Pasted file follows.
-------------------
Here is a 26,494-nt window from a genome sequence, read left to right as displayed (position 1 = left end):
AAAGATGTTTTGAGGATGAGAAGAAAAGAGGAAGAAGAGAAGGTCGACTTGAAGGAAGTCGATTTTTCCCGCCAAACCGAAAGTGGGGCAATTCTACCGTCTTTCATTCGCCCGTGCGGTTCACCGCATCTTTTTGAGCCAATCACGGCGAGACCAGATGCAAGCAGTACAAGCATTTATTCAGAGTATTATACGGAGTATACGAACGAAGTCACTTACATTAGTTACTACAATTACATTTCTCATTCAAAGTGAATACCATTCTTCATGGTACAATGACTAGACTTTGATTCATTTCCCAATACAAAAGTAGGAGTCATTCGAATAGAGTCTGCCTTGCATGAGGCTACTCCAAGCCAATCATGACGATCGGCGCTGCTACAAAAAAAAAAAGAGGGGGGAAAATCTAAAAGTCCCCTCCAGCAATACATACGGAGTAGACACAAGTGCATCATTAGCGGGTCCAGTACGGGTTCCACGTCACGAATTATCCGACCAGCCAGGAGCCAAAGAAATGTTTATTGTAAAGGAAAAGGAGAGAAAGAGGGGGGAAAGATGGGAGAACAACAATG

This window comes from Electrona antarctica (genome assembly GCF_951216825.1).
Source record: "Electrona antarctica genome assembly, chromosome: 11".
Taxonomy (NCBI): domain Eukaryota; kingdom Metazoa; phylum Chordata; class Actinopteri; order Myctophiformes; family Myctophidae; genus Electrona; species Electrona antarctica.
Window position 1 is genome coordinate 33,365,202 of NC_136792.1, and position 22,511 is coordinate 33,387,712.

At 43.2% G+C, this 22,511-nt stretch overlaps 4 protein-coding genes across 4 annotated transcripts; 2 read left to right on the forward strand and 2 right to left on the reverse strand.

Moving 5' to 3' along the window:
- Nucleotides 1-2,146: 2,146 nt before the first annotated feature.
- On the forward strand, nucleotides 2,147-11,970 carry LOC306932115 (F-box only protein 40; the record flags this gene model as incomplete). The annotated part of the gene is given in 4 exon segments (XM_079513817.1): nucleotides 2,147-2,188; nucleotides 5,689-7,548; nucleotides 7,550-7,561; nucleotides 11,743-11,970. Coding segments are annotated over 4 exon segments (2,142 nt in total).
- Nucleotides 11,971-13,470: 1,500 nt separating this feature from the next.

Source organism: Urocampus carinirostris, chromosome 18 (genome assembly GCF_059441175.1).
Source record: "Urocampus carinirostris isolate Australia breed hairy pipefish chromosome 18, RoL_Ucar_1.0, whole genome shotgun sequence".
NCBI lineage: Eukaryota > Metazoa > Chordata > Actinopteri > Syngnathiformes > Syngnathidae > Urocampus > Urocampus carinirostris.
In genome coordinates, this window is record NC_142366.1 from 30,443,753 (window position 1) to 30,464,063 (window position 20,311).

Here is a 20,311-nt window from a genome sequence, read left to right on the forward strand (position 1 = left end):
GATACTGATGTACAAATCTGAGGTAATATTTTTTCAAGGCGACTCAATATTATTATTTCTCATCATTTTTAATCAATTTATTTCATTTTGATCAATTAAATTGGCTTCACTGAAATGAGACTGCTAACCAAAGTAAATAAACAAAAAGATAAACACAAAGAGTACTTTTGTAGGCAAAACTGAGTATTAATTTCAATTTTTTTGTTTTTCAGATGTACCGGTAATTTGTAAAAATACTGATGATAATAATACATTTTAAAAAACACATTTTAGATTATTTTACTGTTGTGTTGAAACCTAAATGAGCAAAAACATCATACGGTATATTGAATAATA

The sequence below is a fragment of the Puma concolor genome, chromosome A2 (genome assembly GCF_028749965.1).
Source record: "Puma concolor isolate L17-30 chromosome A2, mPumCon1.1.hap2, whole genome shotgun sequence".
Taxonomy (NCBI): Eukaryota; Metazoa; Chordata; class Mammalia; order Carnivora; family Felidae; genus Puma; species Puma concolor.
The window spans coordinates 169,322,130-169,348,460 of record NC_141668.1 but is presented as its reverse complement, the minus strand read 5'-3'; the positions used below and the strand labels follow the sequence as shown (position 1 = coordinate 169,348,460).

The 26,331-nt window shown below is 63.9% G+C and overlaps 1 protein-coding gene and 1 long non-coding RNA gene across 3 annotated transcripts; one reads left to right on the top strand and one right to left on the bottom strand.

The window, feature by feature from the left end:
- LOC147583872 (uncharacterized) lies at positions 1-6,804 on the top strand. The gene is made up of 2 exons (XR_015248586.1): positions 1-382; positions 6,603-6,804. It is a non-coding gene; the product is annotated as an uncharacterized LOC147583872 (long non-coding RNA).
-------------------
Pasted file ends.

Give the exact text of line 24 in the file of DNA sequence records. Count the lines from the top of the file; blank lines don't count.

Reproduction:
- LOC147583872 (uncharacterized) lies at positions 1-6,804 on the top strand. The gene is made up of 2 exons (XR_015248586.1): positions 1-382; positions 6,603-6,804. It is a non-coding gene; the product is annotated as an uncharacterized LOC147583872 (long non-coding RNA).